[This is a review of The Blacklist season 2, episode 18. There will be SPOILERS.]
For what it's worth, the Det. Wilcox/Eugene Ames storyline that has been unfolding over the past few weeks on The Blacklist managed to do something the show hadn't really done before: it focused on the actual collateral damage associated with what the FBI taskforce and Raymond 'Red' Reddington were engaged in. The storyline was one of the first times the series seemed interested in looking outside the insular team working so closely with the so-called Concierge of Crime, to see what kind of impact their actions – or, more to the point, the secrecy of their work – had on the lives of an average individual.
Sure, The Blacklist has previously focused on regular people being caught up in some scheme or another, being run by of Reddington's fabled blacklisters. However, they were usually dispatched – either saved or sacrificed – in order to serve the plot at hand. So, to its credit, 'Tom Keen' brings the Eugene Ames story full circle, suggesting there is some price to be paid for what Liz, Cooper, Ressler, and the rest of the taskforce do - while also using a familiar magic bullet to make sure everyone basically gets off scot-free.
The end result is something of a mixed bag. The stakes of Det.Wilcox's battle to bring Ames' murderer to justice rose considerably over the past few weeks, intensifying from a local cop looking to solve a missing persons case, all the way to a full-blown crusade to hold the federal government accountable for its actions. And as disappointing as last week's clip show was, the meeting with Judge Denner (John Finn) did at least result in an adversary whose intentions of learning the truth were not only sound, but they also shined a spotlight on the ethically questionable antics the FBI had been up to - since making a deal with the devil, that is.
In that sense, Wilcox and Denner quickly became the rare adversaries who were actually in the right. And by letting the series focus on their efforts, even for a few short episodes, The Blacklist almost seemed like it was shifting gears. There was a brief moment when it looked as though the series was going to hold its characters responsible for their actions. This was an interesting avenue to explore that not only justified bringing Tom back into the fold, but it also forced Red to confront his need to continue keeping his secret (whatever it may be) from Liz. And although none of it really amounted to anything, perhaps it's worth it just to see the series try something new.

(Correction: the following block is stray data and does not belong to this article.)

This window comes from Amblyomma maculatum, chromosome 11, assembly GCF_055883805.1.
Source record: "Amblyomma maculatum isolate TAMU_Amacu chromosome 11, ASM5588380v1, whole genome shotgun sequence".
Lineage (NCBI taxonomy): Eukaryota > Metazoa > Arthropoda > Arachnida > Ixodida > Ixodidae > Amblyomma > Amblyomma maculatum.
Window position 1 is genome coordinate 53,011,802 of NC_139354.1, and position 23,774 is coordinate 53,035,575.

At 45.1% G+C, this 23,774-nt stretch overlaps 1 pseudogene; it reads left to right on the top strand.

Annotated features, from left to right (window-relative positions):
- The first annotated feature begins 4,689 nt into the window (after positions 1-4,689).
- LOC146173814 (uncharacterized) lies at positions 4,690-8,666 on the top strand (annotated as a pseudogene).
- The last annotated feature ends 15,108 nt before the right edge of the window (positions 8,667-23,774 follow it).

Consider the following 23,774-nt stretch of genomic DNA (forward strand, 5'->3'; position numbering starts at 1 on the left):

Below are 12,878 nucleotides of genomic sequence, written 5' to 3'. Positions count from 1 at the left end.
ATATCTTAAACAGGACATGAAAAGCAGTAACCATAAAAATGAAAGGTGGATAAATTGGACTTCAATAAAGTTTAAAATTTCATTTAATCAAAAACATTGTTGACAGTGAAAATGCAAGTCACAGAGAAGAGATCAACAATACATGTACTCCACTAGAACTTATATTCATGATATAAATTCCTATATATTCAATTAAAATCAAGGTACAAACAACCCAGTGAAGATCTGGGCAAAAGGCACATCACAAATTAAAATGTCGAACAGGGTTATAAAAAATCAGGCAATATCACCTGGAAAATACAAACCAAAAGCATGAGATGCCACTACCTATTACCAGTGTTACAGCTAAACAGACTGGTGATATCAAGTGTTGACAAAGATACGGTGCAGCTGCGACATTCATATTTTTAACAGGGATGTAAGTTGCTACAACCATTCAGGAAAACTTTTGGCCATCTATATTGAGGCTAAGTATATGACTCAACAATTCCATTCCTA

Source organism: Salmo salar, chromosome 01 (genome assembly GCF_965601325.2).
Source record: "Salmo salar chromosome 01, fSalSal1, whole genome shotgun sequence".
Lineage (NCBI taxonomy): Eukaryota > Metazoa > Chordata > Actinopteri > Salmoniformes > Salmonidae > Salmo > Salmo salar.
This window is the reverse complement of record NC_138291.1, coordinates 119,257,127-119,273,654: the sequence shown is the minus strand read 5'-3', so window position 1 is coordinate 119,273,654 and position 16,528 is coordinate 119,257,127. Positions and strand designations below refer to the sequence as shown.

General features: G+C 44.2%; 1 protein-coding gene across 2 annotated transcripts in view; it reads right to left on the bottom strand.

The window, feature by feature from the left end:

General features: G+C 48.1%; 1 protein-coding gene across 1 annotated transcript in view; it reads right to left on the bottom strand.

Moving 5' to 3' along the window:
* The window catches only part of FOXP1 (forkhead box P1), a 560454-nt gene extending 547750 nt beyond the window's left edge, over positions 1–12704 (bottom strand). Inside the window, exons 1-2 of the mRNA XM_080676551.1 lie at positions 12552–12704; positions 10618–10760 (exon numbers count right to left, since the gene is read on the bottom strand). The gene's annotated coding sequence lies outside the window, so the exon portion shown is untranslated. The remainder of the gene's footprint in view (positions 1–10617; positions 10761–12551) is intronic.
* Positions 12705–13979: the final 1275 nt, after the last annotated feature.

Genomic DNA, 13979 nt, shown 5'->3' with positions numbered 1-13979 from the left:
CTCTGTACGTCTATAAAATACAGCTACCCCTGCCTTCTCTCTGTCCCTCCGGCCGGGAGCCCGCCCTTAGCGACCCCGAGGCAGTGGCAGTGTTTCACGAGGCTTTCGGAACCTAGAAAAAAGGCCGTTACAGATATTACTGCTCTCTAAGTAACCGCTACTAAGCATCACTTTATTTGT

What the Wilcox/Ames storyline essentially boils down to is Liz feeling guilty about Tom murdering a good person. And while she's not willing to actually face any kind of punishment for her role in Ames' murder (or see anyone else punished, for that matter), she is willing to part with some cash (money she obtained by selling an apartment Red purchased for her) in order to help assuage her guilt. It's the easy way out that alludes to the character having a conscience, but it doesn't actually require any real change in her behavior. The audience can be told Liz cares about the daughter Ames left behind because she's going to set up an anonymous trust fund, but there's no real depth to the action; it doesn't require any real commitment in terms of the storytelling because it doesn't force Liz to actually change.
The audience is safe to assume Ames' daughter will receive the money, but it's doubtful the effect of the money will ever become apparent. Not seeing how the daughter reacts to the money or how it benefits her is one thing, but what's the likelihood that Liz's action will impact her in a way that makes her decision noteworthy (beyond the superficial guilt on display in the episode's final moments)?
There are some fun moments in 'Tom Keen'; they don’t really amount to much, but they do make for some engaging scenes. Seeing Red and Ressler team up and head to Germany works as an Odd Couple-like scenario (the depths of which should be plumbed more often). It's just too bad that the journey to Germany was about as effective as a phone call, as the two come back empty handed, relying on Tom to come back of his own volition. Of course, that's to help reform Tom's character, as he makes the decision to confess to Ames' murder and get Liz off the hook (for the murder charge, anyway). This, in turn, works to reinforce the idea that Liz and Tom still have feelings for one another, despite the fraudulence of their marriage.
But Tom doesn't have to pay, since Tom Connolly (Reed Birney) comes in like a deus ex machina to sweep all the problems faced by Liz, Cooper, and even Tom under the rug. Even Cooper's brain tumor is given the magic bullet, as it turns out the seizure he suffered was a result of the experimental treatment at work, and not a sign of his health failing.
In the end, 'Tom Keen' is the sort of episode that The Blacklist specializes at: it gives the appearance of significant events happening, but all it really does is put the characters right back in the position they were in to begin with. There's nothing wrong with an up-and-back per se, but as much as this series makes allusions to a grander story going on – especially with the tiny morsel of information Red delivers Liz at the end – a continual return to the status quo isn't much to go on.
The Blacklist continues next Thursday with 'The Longevity Initiative' @9pm on NBC. Check out a preview below:
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